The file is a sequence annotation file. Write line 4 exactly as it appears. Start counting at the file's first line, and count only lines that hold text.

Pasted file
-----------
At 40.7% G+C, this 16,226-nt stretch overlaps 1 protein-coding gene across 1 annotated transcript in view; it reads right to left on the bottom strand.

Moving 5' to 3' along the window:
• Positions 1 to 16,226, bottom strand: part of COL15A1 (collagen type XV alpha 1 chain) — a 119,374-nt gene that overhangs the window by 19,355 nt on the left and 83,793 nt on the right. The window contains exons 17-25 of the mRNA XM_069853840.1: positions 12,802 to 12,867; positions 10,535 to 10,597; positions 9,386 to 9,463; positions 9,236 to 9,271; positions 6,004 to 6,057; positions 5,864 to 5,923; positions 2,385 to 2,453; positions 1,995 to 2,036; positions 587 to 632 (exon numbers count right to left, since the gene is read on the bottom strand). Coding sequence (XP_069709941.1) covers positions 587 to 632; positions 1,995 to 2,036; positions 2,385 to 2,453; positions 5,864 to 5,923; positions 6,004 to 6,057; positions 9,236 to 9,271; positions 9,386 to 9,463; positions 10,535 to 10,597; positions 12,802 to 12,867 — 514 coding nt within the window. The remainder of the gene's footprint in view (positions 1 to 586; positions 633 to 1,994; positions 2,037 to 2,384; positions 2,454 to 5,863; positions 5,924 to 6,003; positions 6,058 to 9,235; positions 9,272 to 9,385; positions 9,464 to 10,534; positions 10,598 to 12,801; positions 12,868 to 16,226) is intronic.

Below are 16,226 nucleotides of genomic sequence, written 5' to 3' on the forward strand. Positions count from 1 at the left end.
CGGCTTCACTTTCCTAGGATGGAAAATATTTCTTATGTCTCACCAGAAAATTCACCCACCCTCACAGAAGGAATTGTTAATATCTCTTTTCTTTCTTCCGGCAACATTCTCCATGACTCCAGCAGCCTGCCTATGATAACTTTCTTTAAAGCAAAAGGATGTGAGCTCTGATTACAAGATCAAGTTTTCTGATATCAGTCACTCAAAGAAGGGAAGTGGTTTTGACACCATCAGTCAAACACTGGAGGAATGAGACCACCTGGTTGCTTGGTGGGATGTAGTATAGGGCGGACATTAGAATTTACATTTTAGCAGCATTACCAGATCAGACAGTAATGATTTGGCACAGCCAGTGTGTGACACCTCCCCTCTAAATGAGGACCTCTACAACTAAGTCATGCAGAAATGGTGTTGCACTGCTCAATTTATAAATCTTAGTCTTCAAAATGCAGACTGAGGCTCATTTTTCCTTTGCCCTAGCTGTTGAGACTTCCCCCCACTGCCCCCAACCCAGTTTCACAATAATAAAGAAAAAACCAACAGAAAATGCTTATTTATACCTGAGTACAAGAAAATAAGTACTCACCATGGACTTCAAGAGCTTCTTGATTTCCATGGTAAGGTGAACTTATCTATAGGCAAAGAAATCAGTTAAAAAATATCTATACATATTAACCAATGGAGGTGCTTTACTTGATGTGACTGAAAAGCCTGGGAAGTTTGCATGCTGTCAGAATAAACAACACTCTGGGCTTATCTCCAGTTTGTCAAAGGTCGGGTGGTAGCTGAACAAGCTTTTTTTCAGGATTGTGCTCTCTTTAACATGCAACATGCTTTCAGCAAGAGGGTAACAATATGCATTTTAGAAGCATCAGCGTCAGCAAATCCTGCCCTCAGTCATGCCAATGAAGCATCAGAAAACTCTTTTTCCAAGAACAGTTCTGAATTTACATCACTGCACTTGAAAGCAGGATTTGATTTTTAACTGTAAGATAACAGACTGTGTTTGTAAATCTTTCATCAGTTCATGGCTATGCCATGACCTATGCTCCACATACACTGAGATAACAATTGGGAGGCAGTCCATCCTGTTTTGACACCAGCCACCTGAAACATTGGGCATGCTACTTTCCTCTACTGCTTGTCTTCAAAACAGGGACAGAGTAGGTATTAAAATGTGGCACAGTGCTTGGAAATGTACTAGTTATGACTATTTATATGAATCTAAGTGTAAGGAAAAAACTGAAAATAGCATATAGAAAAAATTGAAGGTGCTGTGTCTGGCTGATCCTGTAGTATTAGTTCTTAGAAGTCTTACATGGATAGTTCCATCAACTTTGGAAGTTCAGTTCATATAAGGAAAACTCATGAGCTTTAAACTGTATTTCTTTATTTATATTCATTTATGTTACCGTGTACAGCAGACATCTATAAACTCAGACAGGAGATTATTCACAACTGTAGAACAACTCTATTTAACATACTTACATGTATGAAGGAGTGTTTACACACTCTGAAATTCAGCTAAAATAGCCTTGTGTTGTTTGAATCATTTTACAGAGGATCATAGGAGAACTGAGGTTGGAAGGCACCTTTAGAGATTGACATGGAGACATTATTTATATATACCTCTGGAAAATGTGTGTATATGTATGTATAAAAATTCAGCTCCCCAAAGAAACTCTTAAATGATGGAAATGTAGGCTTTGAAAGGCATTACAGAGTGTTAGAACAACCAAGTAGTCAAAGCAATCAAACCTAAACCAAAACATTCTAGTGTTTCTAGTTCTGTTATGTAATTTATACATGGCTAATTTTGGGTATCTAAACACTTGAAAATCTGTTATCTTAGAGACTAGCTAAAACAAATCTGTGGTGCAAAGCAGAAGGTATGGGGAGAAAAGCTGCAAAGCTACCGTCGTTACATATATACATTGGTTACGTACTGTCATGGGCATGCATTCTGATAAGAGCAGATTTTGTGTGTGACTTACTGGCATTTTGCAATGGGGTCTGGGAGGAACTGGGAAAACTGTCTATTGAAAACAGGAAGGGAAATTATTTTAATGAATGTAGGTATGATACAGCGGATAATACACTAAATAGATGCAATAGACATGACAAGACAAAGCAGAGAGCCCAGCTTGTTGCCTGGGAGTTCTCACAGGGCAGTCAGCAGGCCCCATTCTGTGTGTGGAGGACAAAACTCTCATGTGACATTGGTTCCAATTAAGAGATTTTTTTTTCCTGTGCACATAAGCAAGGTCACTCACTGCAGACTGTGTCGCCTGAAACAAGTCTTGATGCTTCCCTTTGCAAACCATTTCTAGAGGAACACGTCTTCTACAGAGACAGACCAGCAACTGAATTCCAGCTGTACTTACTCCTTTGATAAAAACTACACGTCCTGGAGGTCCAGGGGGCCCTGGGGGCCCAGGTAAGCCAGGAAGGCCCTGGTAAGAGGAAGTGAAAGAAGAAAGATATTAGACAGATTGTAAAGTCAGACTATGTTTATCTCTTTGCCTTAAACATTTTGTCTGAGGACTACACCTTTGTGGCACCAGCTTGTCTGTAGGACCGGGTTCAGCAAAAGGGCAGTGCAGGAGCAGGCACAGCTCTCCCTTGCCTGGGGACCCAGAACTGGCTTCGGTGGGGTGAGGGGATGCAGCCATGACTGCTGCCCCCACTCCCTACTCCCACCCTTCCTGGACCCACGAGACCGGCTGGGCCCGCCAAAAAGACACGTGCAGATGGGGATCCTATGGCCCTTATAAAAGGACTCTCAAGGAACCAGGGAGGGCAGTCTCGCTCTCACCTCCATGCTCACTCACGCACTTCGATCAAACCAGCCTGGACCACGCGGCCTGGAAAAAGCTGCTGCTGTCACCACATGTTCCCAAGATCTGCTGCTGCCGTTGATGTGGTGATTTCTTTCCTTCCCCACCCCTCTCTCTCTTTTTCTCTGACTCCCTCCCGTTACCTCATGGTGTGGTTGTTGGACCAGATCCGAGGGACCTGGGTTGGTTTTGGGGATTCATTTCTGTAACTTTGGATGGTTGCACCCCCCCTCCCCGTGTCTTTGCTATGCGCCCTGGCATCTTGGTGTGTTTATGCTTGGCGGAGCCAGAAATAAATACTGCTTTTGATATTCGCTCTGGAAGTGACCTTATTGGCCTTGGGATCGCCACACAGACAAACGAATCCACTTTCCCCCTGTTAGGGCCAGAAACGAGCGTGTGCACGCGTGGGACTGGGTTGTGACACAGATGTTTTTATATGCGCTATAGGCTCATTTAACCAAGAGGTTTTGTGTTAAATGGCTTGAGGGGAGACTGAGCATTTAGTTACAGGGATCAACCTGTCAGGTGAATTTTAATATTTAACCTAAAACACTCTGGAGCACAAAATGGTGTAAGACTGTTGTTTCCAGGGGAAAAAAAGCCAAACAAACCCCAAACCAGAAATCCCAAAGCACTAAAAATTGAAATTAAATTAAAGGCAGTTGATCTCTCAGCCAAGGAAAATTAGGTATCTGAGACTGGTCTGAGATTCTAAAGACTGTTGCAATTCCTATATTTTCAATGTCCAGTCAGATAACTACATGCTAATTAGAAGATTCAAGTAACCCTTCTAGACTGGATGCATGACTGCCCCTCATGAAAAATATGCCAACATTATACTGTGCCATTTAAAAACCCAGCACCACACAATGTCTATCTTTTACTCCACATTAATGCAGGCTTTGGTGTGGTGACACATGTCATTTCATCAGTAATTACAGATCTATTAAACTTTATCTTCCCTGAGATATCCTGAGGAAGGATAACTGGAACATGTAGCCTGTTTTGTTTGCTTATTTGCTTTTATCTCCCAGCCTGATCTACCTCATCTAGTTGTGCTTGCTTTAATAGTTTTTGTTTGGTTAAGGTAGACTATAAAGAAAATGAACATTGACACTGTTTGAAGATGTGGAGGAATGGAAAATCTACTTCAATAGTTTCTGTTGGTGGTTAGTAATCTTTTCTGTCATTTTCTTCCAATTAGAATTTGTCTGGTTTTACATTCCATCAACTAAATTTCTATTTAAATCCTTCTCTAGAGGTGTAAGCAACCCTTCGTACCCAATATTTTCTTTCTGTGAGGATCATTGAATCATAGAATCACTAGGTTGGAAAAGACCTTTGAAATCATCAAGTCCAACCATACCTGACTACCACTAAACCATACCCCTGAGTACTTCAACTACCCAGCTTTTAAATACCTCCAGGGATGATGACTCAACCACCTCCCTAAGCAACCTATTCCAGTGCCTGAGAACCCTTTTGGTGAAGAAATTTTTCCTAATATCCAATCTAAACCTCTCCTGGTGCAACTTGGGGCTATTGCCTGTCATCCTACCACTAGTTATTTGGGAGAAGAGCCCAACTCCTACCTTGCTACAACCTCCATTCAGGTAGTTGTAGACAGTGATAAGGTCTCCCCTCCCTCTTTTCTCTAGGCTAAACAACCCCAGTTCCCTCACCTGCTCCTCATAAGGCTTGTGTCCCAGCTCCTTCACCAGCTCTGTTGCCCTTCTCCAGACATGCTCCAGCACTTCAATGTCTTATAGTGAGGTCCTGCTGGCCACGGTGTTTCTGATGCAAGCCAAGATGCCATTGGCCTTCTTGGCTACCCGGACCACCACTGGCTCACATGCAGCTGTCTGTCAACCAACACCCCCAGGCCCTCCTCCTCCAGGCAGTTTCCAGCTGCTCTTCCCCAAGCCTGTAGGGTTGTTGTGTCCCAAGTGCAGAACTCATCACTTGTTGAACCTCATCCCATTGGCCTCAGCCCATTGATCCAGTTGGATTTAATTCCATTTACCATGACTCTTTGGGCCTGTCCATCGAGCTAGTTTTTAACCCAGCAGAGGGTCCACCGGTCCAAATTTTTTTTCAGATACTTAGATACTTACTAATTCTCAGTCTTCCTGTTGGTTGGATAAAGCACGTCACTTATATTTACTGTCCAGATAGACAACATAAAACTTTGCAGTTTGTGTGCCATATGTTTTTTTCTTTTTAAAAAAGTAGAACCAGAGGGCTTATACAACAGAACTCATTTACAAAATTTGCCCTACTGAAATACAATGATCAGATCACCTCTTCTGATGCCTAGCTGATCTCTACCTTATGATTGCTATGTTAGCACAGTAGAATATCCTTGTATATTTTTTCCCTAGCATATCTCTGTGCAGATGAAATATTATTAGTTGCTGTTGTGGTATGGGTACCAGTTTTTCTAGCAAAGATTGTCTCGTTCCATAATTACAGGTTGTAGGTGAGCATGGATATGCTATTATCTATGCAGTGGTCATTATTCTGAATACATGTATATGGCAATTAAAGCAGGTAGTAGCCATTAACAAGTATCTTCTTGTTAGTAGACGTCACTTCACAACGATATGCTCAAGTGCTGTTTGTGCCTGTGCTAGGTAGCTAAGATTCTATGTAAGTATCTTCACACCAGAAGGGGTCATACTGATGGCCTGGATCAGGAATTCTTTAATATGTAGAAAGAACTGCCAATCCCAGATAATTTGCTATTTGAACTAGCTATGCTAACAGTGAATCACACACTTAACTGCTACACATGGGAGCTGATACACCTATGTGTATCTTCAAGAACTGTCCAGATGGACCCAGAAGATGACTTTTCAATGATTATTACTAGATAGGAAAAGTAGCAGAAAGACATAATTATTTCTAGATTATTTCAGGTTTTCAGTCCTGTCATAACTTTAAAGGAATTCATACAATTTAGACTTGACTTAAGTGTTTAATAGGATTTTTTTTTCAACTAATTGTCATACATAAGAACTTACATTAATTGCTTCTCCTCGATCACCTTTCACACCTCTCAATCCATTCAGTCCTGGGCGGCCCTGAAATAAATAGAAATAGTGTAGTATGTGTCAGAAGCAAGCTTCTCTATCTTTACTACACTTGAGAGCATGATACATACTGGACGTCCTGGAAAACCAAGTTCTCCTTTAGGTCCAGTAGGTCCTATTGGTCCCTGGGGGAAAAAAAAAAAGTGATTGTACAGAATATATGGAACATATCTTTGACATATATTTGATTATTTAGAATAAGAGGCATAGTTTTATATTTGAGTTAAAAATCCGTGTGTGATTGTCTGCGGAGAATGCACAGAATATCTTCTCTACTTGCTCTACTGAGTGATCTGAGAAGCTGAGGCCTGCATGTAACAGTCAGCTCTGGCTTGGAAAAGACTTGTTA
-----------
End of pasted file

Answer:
Below are 16,226 nucleotides of genomic sequence, written 5' to 3' on the forward strand. Positions count from 1 at the left end.